When you spoke about the reduced life expectancy of people living in the bush, of their increased chance of dying from an accident or having a higher-than-average rate of suicide, how do you justify promoting attitudes that contribute to these serious problems?

I don’t think you understand the disconnect in your message, because on the one hand you are saying people in Eden-Monaro are victim to factors that reduce their life-span, and on the other hand your desire to deny equal rights to same-sex attracted and gender-diverse people feeds directly into their poorer mental health outcomes, rates of self-harm and suicidality.

Should it be a surprise to you that the underlying reason for the accident of the car wrapping itself around a tree-trunk on a lonely stretch of highway was not due to the state of alcoholic intoxication by the driver, but rather, that as a star player of the local football team he was too ashamed to tell his team-mates that he loved men, and that after years of struggling with this secret of his, the burden became so great that the only way he could deal with his reality was to get himself sufficiently plastered to numb the pain and then slam his car into that tree.  Think of this next time you see a roadside memorial Dr Hendy.

You cannot tell people they are valued and equal members of society when you promote one section of society above another.  When you tell some people their relationships are not equal in merit to those of other people, do not be surprised when you read about the tragic death of yet another young man or woman in a community, the person everyone loved and whose death was totally unexpected.  You should not be surprised when a community is fractured into a million pieces when these deaths occur, because Dr Hendy, you are able to help prevent this, if you really want to.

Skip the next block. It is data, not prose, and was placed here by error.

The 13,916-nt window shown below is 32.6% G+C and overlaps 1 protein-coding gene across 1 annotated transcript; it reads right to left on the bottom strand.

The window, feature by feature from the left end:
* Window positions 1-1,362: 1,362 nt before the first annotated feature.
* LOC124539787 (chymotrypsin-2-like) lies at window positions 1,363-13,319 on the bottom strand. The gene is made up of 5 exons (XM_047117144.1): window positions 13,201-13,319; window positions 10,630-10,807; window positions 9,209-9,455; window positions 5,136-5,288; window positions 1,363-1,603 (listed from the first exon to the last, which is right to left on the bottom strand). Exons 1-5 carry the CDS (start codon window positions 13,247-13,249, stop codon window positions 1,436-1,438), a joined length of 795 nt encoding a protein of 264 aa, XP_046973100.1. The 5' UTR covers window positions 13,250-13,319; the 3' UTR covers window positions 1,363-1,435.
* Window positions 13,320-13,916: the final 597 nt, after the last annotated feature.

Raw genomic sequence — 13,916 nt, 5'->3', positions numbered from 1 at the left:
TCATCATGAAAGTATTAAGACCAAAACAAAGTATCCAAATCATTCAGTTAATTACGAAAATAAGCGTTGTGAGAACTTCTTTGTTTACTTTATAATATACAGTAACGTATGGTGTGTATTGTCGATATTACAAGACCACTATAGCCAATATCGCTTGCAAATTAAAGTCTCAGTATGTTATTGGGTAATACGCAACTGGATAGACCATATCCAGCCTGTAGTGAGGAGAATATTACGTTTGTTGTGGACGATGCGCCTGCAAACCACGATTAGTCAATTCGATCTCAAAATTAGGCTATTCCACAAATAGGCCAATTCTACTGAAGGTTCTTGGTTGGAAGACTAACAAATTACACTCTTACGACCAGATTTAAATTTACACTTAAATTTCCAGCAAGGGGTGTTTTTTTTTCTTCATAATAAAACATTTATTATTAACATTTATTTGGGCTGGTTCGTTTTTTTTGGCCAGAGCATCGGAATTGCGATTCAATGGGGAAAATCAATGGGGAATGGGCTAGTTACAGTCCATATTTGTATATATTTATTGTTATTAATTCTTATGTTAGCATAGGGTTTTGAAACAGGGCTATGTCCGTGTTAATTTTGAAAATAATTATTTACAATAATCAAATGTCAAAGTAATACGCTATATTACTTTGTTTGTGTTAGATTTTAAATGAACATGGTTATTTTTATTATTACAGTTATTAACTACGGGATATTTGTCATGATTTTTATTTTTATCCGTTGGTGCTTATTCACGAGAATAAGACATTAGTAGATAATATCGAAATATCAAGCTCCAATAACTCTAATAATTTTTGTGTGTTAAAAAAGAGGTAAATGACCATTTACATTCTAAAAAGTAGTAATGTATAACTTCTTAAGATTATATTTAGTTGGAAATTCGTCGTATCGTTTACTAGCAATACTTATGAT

There is sufficient evidence on what the relevant risk factors are for same-sex attracted and gender-diverse youth:

Same-sex attracted Australians are more likely to experience below-average health outcomes including higher levels of depression, due to this prejudice and discrimination. The statistics are particularly alarming for younger and newly-identifying LGBTI people who have consistently higher rates of drug and alcohol abuse, homelessness, early school leaving, conflict with peers and parents and suicide ideation, all directly related to the discrimination and prejudice they experience.[v]